As I was working on another computer using RDP (Remote Desktop Protocol) I was copying some text over from one file on the other computer to my computer. Normally this isn’t an issue, but this time it was; it didn’t work.
I googled and googled and couldn’t figure out why until I read somewhere that it is due to a process called rdpclip which handles the copying and pasting over the remote desktop protocol on the client computer. In my case it had crashed so I had to start it (I was currently looking for it in the Task Manager so I just went to File => New Task and enter rdclip.exe). After starting it it worked like a charm.
If it is running I would suggest killing it and restarting it.
I recently found a pretty useful tool called Share Mouse which allows for you to, as the name hints, share your mouse (and your keyboard) across multiple computers.
Just go to their download page and download the version you need, install it and configure it by right-clicking on the new mouse icon in your task bar. You’ll need to have the program installed and running on more than one computer to get it to work.
Especially important setting is the security setting. Make sure to set a password for your computers so that only they are connected (in case a friend on the network decides to install the program as well):
You can also decide which way to place your monitors by clicking on the “Monitor Manager”-button:
This is an excellent program,free for personal use and pretty cheap for professionals!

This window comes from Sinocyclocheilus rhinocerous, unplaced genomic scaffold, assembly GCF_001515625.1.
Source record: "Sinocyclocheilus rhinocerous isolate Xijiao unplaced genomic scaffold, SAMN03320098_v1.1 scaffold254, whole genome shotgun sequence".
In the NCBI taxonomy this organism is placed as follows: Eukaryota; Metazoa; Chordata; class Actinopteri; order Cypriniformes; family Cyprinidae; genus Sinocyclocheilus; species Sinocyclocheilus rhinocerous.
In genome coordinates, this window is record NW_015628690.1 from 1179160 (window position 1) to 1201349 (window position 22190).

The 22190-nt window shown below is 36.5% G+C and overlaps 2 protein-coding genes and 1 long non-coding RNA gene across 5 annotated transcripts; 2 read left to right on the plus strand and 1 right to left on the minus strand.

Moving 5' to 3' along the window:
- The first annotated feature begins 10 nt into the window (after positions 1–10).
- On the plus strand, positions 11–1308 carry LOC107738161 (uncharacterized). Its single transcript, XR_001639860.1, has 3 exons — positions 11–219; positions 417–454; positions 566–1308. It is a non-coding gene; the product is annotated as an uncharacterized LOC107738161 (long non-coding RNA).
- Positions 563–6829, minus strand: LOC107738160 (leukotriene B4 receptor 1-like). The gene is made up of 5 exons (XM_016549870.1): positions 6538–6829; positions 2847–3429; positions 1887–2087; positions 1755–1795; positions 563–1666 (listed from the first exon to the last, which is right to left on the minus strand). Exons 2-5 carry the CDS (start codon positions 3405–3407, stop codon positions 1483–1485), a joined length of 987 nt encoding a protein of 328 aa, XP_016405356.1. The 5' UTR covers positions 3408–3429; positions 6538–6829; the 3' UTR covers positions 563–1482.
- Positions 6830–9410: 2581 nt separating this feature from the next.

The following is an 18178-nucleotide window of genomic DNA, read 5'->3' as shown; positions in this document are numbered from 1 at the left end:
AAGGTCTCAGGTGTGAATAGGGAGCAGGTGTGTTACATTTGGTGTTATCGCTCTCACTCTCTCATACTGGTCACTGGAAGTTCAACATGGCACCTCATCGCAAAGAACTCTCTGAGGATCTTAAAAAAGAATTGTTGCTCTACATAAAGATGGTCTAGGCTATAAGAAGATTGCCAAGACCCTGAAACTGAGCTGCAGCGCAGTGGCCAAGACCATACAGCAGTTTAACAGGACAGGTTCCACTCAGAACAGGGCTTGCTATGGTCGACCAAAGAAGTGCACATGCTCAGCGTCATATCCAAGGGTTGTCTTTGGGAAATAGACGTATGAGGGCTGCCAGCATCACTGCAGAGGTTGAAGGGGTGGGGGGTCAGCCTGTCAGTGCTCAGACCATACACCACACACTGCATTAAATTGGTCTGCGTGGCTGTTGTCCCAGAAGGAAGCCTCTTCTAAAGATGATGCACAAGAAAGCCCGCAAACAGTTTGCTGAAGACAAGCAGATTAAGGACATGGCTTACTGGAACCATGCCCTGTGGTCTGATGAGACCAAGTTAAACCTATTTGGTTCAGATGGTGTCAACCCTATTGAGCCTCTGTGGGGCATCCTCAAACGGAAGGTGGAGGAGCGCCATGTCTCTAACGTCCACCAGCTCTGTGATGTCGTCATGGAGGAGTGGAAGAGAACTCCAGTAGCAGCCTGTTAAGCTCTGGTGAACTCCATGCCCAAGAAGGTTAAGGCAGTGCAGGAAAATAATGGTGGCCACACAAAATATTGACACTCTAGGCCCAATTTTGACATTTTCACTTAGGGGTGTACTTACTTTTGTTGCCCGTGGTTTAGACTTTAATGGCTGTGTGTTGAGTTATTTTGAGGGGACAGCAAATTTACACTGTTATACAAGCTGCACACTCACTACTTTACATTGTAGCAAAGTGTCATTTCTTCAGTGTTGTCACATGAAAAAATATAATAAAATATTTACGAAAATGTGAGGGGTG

If you want a version which allows you to copy/drag items between screens/computers then MicroSoft are actually developing something of their own. They call it “Mouse without borders” and can be found and tested here. I’ve actually tossed out “Share mouse” and completely moved over to this!
Sometimes the “Safely remove hardware”-icon disappears from the taskbar which is quite annoying. I’m not sure why and I haven’t bothered to dig deeper into it, but if that happens and you still want to remove your hardware in the correct way you can run the following command either in the command prompt or by creating a short cut to it on your desktop:
%windir%\system32\RunDll32.exe shell32.dll,Control_RunDLL hotplug.dll
This will open the hardware manager dialog.
If you want to resize your command prompt click on the icon in the top-left corner of the prompt and go to properties:
Go to Layout and change the Width and Height of the Screen Buffer Size:
Now you can resize your command prompt:
Well, I had to add a printer to my computer today and all the info I had was an IP to the computer. I hate adding printers normally but as long as you have its name the “add printer”-wizard in windows helps you find it quite easily.
This time I didn’t have anything else than its IP so I searched the intarnet for a solution and I found several which I thought I’d add here for the next time I have to do this and have forgotten it. This works pretty much the same for both XP and Vista (which I’m currently using since I hate myself):
- Open the printers section (Control Panel => Printers)
- Choose ‘Add Printer‘
- Choose ‘Add a local printer‘ instead of the usual other one
- Choose ‘Create a new port‘
- In the combobox, select ‘Standard TCP/IP Port‘ and press next
- Select TCP/IP Device in the combobox and enter the IP and port
- The rest is just standard questions so go through the rest and you’ve added your printer!
I just needed to take screenshots with the mouse/cursor showing (for a GIMP tutorial where I need to display what tools I’m using and how I’m using them). I couldn’t find a good free or freeish software to use until I stumbled upon IrfanView. This was a great software and it can be found here:
The program is free and simple enough to use, just launch it, select Options => Capture/Screenshot and you’ll get some options to set. The default is ok for a quicky so press Start and let is reside in the background. Do whatever you want to do and press Ctrl + F11 (or whatever short cut you entered, Ctrl + F11 i default) and you’ve captured everything!